Granholm has approved 61 commutations, but "mostly for sick and dying inmates" and "not using it in even one case where it is warranted" creates "a grave injustice." See full editorial here.
Gov. Granholm, a former prosecutor, is a very decent and capable person whom I like and admire. But her problem in making commutations -- and on corrections issues in general -- is not only a lack of political courage but also an unbridled faith in the criminal justice system. She has told me more than once that she won't second-guess a jury. But DNA technology, here and around the country, has shown, absolutely and repeatedly, that people are wrongfully convicted.
Unfortunately, such evidence is available in only a fraction of cases. In others, incompetent defense attorneys, jury bias or a prosecutor withholding evidence can lead to a wrongful conviction. As someone who has served on two juries, I also know that many -- perhaps most -- jurors don't understand what, legally speaking, "reasonable doubt" means.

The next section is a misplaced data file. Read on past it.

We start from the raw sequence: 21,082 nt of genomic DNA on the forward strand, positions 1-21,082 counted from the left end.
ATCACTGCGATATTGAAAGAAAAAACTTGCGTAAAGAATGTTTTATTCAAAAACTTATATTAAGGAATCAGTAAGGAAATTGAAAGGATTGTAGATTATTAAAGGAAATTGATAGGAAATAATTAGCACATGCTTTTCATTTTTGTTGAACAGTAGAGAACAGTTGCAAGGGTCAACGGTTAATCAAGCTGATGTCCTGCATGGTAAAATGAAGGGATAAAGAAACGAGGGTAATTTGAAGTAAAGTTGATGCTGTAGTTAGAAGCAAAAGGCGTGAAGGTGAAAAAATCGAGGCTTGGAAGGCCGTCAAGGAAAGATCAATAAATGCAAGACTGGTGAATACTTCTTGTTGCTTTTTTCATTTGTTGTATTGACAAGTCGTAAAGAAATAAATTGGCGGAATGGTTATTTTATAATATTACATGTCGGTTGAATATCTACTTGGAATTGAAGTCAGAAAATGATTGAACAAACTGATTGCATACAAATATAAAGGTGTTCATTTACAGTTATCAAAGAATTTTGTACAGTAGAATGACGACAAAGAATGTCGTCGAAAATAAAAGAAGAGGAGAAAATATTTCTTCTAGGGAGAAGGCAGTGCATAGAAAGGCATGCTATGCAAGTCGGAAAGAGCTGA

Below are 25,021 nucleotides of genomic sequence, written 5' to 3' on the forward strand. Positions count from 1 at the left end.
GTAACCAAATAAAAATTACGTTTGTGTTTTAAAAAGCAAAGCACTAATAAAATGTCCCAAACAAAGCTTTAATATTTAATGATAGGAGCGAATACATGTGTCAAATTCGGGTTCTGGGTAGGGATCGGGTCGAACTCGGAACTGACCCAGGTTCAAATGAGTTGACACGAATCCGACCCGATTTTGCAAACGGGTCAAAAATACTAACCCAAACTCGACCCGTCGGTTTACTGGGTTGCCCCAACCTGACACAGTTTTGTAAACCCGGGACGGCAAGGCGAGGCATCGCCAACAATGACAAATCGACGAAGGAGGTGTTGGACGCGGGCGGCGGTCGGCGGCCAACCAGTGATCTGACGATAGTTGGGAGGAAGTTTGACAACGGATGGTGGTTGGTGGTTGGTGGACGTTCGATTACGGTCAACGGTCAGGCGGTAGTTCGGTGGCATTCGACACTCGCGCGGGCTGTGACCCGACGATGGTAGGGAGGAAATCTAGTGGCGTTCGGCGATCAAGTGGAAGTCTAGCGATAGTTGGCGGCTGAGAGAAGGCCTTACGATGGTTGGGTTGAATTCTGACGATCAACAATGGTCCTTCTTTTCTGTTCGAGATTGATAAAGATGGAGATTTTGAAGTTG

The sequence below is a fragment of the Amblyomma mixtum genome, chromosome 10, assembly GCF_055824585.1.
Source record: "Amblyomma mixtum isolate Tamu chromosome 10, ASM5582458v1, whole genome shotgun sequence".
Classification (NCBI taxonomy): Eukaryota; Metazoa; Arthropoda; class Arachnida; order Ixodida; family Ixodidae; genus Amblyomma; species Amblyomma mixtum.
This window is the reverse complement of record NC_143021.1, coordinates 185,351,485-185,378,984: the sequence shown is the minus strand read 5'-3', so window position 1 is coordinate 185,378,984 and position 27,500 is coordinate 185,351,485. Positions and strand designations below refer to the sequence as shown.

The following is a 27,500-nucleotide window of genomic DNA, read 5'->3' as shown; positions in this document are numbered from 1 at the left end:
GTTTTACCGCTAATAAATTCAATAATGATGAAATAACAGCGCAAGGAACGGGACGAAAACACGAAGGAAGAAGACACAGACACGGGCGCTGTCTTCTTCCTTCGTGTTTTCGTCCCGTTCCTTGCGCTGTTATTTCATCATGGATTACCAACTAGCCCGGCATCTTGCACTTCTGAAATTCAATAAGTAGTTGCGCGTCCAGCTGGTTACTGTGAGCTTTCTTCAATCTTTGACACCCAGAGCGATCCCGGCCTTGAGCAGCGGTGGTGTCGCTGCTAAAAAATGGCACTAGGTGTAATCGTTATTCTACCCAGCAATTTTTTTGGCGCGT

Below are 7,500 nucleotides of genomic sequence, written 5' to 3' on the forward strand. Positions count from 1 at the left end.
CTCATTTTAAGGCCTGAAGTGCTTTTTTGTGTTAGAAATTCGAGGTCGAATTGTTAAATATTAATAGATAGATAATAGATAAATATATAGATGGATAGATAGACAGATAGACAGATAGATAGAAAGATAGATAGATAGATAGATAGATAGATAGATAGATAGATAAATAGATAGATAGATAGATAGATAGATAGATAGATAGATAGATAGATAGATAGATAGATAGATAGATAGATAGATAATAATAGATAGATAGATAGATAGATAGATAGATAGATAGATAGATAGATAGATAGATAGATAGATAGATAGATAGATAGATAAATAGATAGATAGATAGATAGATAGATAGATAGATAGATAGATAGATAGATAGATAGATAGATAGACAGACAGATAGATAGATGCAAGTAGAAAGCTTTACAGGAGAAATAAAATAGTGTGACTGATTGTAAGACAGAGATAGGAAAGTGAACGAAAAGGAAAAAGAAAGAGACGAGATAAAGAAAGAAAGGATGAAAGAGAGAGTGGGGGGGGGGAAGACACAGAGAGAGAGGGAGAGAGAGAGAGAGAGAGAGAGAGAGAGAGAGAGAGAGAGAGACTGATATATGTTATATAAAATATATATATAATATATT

Making matters worse, scandalously low pay for court-appointed attorneys and a lack of state standards and oversight have made Michigan's public defense system one of the nation's worst.
Thursday, December 11, 2008
An editorial in the Detroit Free Press calls on Gov. Jennifer Granholm (D) to commute the sentences of every one of the state's 50,000 inmates "worthy of returning to society." Why? Two reasons: "Justice and a state budget crisis." The article notes former Michigan Governor William Milliken (1969-82), commuted 95 sentences (all for first-degree murder). But Milliken says, "The one regret I have is that I didn't grant more." The piece argues: